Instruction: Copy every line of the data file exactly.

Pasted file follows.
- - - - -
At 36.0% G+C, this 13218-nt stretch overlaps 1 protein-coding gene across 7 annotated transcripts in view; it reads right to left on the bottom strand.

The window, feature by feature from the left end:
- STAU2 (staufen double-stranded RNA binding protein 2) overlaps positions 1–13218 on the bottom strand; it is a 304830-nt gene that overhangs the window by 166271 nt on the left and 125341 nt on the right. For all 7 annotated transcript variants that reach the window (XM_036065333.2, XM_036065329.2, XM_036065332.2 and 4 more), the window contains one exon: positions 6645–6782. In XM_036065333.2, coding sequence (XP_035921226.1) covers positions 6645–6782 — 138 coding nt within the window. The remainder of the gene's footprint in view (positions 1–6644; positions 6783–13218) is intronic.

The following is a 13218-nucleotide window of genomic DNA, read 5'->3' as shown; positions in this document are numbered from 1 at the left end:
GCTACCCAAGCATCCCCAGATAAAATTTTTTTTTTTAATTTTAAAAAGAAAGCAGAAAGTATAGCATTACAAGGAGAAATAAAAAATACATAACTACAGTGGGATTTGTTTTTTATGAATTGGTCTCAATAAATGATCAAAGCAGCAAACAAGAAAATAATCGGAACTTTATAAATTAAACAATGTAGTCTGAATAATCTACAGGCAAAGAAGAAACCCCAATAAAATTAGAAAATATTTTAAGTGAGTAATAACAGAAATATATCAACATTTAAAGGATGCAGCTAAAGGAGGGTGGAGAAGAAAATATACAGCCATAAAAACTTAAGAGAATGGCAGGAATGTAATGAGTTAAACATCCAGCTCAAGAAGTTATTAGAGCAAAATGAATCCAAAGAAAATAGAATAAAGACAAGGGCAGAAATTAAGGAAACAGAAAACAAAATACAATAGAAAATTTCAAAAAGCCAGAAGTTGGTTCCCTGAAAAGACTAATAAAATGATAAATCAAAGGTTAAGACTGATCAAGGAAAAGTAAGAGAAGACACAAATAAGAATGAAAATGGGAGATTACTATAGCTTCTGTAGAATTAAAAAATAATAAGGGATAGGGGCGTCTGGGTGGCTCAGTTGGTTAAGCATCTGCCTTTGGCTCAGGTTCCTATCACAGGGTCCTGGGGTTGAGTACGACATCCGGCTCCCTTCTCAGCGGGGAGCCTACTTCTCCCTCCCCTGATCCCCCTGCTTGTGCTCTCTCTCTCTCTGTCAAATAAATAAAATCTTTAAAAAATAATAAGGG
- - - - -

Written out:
At 36.0% G+C, this 13218-nt stretch overlaps 1 protein-coding gene across 7 annotated transcripts in view; it reads right to left on the bottom strand.

The window, feature by feature from the left end:
- STAU2 (staufen double-stranded RNA binding protein 2) overlaps positions 1–13218 on the bottom strand; it is a 304830-nt gene that overhangs the window by 166271 nt on the left and 125341 nt on the right. For all 7 annotated transcript variants that reach the window (XM_036065333.2, XM_036065329.2, XM_036065332.2 and 4 more), the window contains one exon: positions 6645–6782. In XM_036065333.2, coding sequence (XP_035921226.1) covers positions 6645–6782 — 138 coding nt within the window. The remainder of the gene's footprint in view (positions 1–6644; positions 6783–13218) is intronic.

The following is a 13218-nucleotide window of genomic DNA, read 5'->3' as shown; positions in this document are numbered from 1 at the left end:
GCTACCCAAGCATCCCCAGATAAAATTTTTTTTTTTAATTTTAAAAAGAAAGCAGAAAGTATAGCATTACAAGGAGAAATAAAAAATACATAACTACAGTGGGATTTGTTTTTTATGAATTGGTCTCAATAAATGATCAAAGCAGCAAACAAGAAAATAATCGGAACTTTATAAATTAAACAATGTAGTCTGAATAATCTACAGGCAAAGAAGAAACCCCAATAAAATTAGAAAATATTTTAAGTGAGTAATAACAGAAATATATCAACATTTAAAGGATGCAGCTAAAGGAGGGTGGAGAAGAAAATATACAGCCATAAAAACTTAAGAGAATGGCAGGAATGTAATGAGTTAAACATCCAGCTCAAGAAGTTATTAGAGCAAAATGAATCCAAAGAAAATAGAATAAAGACAAGGGCAGAAATTAAGGAAACAGAAAACAAAATACAATAGAAAATTTCAAAAAGCCAGAAGTTGGTTCCCTGAAAAGACTAATAAAATGATAAATCAAAGGTTAAGACTGATCAAGGAAAAGTAAGAGAAGACACAAATAAGAATGAAAATGGGAGATTACTATAGCTTCTGTAGAATTAAAAAATAATAAGGGATAGGGGCGTCTGGGTGGCTCAGTTGGTTAAGCATCTGCCTTTGGCTCAGGTTCCTATCACAGGGTCCTGGGGTTGAGTACGACATCCGGCTCCCTTCTCAGCGGGGAGCCTACTTCTCCCTCCCCTGATCCCCCTGCTTGTGCTCTCTCTCTCTCTGTCAAATAAATAAAATCTTTAAAAAATAATAAGGG